Pushing Présent into bankruptcy was probably the goal. The newspaper was only saved by efforts of a successful appeal for donations from readers. The reason given by the Ministry for removing subsidies was that the newspaper was not selling at a sufficiently high price compared to the average price of other national dailies. The criterion of the sale price seems to have been created ad hoc to get rid of a newspaper that was probably considered too critical of the policies of Macron and the ruling government.
It is to be noted that when it must quote Présent or refer to it — which it very seldom does — the AFP state press agency never refers to it as a daily newspaper as if the sheer existence of a national daily newspaper with a conservative, pro-life, right-wing editorial line in France was something that should be hidden from the general public.
Despite the appeal launched by Présent to the other national dailies (Le Figaro, La Croix, Le Monde, Libération, L’Humanité, etc.), none of them informed their readers that Présent had been deprived of the subsidy from which they themselves benefited. Similarly, these newspapers either did not report about the culture minister’s announcement concerning France Soir or they did so in a very succinct manner, pointing out the allegedly conspiratorial nature of France Soir and the petitions of journalists’ unions against it.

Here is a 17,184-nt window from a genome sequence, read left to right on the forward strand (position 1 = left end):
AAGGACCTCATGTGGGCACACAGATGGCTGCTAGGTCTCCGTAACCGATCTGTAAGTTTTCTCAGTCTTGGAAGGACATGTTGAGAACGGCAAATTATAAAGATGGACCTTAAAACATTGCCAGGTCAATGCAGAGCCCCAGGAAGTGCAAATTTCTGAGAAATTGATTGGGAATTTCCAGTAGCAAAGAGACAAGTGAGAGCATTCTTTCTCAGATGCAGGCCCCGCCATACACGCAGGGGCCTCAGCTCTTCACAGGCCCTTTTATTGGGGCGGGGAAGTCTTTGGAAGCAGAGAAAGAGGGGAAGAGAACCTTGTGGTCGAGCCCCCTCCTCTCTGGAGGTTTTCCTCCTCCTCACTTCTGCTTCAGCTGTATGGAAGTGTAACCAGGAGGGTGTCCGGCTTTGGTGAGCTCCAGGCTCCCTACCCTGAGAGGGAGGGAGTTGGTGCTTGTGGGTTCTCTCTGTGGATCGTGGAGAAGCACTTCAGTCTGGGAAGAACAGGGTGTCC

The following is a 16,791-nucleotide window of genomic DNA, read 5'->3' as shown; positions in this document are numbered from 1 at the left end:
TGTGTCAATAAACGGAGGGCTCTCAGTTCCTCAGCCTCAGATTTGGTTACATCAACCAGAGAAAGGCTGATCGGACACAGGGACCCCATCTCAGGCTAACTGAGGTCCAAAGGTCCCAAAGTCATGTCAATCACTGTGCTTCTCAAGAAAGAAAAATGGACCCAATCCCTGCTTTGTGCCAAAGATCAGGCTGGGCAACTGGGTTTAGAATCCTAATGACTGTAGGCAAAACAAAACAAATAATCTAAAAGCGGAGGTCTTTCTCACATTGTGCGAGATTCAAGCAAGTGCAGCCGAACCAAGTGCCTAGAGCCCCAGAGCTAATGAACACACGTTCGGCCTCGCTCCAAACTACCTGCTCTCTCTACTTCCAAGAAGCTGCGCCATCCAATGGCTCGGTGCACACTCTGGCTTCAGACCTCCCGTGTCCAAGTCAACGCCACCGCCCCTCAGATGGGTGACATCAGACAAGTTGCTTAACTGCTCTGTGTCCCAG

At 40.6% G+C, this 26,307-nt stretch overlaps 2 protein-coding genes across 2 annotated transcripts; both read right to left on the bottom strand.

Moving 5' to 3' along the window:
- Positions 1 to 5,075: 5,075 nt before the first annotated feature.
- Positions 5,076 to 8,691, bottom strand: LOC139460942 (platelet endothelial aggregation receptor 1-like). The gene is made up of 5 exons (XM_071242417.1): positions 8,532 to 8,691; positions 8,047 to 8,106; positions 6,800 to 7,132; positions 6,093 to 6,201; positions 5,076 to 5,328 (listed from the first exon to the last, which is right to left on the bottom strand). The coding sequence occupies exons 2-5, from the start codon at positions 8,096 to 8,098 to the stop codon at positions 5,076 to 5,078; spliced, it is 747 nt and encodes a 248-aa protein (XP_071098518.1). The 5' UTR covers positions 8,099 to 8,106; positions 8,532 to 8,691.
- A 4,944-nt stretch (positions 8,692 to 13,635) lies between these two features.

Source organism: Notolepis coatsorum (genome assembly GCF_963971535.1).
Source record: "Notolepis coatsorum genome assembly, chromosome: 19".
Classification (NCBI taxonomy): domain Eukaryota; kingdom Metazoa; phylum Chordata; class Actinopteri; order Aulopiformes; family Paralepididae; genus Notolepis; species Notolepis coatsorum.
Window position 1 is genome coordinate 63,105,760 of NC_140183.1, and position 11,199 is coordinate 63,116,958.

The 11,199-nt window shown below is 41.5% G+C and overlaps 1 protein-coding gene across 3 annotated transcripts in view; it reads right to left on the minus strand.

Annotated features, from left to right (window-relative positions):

However, these same newspapers are much more concerned about media pluralism and freedom of expression when it comes to Hungary. In its editorial of Feb. 12, Le Monde, the leading center-left daily newspaper, with views that match those of the bulk of Emmanuel Macron’s electorate, did write about an “inexorable deterioration of press freedom” but instead of focusing on France, the paper claimed this was occurring “in Hungary and Poland”.
French media is more focused on media pluralism in Hungary